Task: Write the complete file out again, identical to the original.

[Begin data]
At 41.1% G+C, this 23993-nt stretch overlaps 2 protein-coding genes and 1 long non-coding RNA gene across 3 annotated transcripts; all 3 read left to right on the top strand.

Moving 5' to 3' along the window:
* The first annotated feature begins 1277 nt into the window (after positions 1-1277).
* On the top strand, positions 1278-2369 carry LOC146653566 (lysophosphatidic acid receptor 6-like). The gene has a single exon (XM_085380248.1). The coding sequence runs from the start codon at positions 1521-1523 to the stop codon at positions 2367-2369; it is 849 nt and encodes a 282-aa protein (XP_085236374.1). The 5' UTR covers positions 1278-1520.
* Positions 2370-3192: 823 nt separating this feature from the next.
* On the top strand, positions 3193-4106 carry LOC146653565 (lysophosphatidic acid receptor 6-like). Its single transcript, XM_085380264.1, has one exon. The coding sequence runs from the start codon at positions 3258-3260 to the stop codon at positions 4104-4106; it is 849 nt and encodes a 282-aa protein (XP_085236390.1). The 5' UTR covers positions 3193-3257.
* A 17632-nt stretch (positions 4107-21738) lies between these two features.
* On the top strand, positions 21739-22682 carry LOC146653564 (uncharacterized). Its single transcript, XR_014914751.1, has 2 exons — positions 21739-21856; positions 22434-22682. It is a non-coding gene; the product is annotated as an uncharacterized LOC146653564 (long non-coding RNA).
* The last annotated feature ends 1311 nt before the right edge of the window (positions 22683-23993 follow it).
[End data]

At 41.1% G+C, this 23993-nt stretch overlaps 2 protein-coding genes and 1 long non-coding RNA gene across 3 annotated transcripts; all 3 read left to right on the top strand.

Moving 5' to 3' along the window:
* The first annotated feature begins 1277 nt into the window (after positions 1-1277).
* On the top strand, positions 1278-2369 carry LOC146653566 (lysophosphatidic acid receptor 6-like). The gene has a single exon (XM_085380248.1). The coding sequence runs from the start codon at positions 1521-1523 to the stop codon at positions 2367-2369; it is 849 nt and encodes a 282-aa protein (XP_085236374.1). The 5' UTR covers positions 1278-1520.
* Positions 2370-3192: 823 nt separating this feature from the next.
* On the top strand, positions 3193-4106 carry LOC146653565 (lysophosphatidic acid receptor 6-like). Its single transcript, XM_085380264.1, has one exon. The coding sequence runs from the start codon at positions 3258-3260 to the stop codon at positions 4104-4106; it is 849 nt and encodes a 282-aa protein (XP_085236390.1). The 5' UTR covers positions 3193-3257.
* A 17632-nt stretch (positions 4107-21738) lies between these two features.
* On the top strand, positions 21739-22682 carry LOC146653564 (uncharacterized). Its single transcript, XR_014914751.1, has 2 exons — positions 21739-21856; positions 22434-22682. It is a non-coding gene; the product is annotated as an uncharacterized LOC146653564 (long non-coding RNA).
* The last annotated feature ends 1311 nt before the right edge of the window (positions 22683-23993 follow it).